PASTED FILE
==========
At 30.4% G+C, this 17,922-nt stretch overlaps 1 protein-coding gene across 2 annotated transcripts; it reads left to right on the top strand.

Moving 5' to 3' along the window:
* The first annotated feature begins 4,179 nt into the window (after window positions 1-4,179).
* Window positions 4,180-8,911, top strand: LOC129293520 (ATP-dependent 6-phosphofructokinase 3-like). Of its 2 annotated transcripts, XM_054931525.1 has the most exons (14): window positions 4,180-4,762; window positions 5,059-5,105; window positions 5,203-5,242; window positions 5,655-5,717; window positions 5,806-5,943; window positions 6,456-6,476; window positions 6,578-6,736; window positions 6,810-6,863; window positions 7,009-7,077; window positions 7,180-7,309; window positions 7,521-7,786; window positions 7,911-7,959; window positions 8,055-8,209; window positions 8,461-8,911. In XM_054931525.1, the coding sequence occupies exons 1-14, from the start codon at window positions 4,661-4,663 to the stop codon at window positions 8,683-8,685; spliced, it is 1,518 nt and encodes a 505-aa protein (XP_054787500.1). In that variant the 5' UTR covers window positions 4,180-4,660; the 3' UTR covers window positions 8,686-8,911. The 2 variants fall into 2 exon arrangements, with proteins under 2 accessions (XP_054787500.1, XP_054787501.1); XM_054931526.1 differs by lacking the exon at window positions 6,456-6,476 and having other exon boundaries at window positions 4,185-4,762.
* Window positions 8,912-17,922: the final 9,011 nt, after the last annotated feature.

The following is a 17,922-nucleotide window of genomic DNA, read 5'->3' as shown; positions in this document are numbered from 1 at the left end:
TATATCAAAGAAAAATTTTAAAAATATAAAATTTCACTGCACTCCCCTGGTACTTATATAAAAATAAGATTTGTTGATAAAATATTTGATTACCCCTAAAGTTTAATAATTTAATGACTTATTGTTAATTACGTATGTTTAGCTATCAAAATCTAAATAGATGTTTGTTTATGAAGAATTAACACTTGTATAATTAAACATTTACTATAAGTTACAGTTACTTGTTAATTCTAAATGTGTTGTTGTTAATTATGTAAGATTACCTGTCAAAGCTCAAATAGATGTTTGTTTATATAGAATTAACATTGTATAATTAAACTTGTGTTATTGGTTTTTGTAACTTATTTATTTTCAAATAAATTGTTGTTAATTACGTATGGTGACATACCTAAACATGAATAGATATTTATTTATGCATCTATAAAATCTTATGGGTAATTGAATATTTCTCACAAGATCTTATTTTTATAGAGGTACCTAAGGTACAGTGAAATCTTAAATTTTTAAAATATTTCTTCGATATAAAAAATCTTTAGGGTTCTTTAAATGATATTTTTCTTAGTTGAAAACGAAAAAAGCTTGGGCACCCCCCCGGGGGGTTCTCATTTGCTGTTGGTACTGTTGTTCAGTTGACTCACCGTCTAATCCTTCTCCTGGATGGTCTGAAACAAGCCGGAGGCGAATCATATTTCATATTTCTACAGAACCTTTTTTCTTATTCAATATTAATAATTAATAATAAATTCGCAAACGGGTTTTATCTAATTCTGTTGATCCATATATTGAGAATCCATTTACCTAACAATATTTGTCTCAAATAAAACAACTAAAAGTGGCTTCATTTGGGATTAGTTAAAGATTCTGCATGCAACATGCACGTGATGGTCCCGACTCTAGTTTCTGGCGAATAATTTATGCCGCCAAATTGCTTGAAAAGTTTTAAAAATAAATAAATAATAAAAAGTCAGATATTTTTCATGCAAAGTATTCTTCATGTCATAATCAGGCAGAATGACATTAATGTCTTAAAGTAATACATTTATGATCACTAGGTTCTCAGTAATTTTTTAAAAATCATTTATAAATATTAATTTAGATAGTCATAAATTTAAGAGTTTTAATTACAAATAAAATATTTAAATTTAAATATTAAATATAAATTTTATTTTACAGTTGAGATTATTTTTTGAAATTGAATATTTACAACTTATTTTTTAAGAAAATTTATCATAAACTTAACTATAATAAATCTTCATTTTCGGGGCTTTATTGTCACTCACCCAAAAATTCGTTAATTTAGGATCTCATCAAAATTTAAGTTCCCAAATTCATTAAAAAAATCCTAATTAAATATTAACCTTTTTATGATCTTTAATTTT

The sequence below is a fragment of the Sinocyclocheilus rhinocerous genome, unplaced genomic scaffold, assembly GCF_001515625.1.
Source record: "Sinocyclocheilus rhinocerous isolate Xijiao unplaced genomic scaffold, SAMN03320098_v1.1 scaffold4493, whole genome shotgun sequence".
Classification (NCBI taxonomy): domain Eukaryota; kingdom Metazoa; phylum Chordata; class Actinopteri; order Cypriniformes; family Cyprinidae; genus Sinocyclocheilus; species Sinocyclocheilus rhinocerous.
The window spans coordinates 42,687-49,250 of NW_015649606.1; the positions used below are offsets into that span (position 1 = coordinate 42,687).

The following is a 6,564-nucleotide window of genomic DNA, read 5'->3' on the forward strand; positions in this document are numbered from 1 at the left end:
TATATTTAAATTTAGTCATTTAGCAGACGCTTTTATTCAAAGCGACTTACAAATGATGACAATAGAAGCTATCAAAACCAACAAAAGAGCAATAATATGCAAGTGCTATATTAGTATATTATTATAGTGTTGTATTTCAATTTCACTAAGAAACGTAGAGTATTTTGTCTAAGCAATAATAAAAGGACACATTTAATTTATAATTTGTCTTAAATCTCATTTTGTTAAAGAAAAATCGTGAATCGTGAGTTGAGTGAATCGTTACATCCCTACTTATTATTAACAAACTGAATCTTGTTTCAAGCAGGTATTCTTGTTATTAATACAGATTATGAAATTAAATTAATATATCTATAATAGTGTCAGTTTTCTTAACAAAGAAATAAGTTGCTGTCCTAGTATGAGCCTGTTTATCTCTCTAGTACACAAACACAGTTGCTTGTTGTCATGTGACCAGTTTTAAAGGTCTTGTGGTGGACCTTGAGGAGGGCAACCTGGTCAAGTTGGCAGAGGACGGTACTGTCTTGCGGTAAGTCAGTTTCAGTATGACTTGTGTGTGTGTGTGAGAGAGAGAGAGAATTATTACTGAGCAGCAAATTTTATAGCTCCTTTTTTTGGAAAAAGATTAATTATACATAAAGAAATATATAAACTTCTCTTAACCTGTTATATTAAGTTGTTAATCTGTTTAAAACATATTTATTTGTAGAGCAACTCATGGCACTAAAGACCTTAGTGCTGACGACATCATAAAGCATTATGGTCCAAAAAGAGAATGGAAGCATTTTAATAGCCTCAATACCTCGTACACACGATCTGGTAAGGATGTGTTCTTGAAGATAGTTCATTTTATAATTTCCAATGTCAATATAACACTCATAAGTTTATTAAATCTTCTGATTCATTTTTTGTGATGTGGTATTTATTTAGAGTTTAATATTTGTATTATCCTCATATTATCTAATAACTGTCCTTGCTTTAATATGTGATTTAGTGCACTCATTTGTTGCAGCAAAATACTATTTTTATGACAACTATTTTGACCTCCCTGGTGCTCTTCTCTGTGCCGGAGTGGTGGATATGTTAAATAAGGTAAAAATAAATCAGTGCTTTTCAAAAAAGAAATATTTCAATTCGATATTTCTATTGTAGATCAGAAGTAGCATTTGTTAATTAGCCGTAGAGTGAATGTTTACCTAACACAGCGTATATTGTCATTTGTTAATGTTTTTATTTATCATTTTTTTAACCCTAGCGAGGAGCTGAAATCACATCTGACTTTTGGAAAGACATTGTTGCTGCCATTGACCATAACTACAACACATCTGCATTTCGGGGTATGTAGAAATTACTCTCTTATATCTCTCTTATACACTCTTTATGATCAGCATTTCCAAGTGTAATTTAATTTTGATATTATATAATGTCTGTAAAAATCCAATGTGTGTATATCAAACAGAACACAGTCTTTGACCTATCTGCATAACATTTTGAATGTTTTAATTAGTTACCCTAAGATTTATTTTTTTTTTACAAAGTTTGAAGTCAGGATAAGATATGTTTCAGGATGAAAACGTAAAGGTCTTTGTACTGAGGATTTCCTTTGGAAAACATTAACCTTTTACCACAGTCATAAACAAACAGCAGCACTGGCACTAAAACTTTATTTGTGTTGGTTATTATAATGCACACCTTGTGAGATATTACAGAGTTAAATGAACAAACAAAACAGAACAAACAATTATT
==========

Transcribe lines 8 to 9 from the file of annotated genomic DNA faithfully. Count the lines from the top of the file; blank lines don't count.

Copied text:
The sequence below is a fragment of the Sinocyclocheilus rhinocerous genome, unplaced genomic scaffold, assembly GCF_001515625.1.
Source record: "Sinocyclocheilus rhinocerous isolate Xijiao unplaced genomic scaffold, SAMN03320098_v1.1 scaffold4493, whole genome shotgun sequence".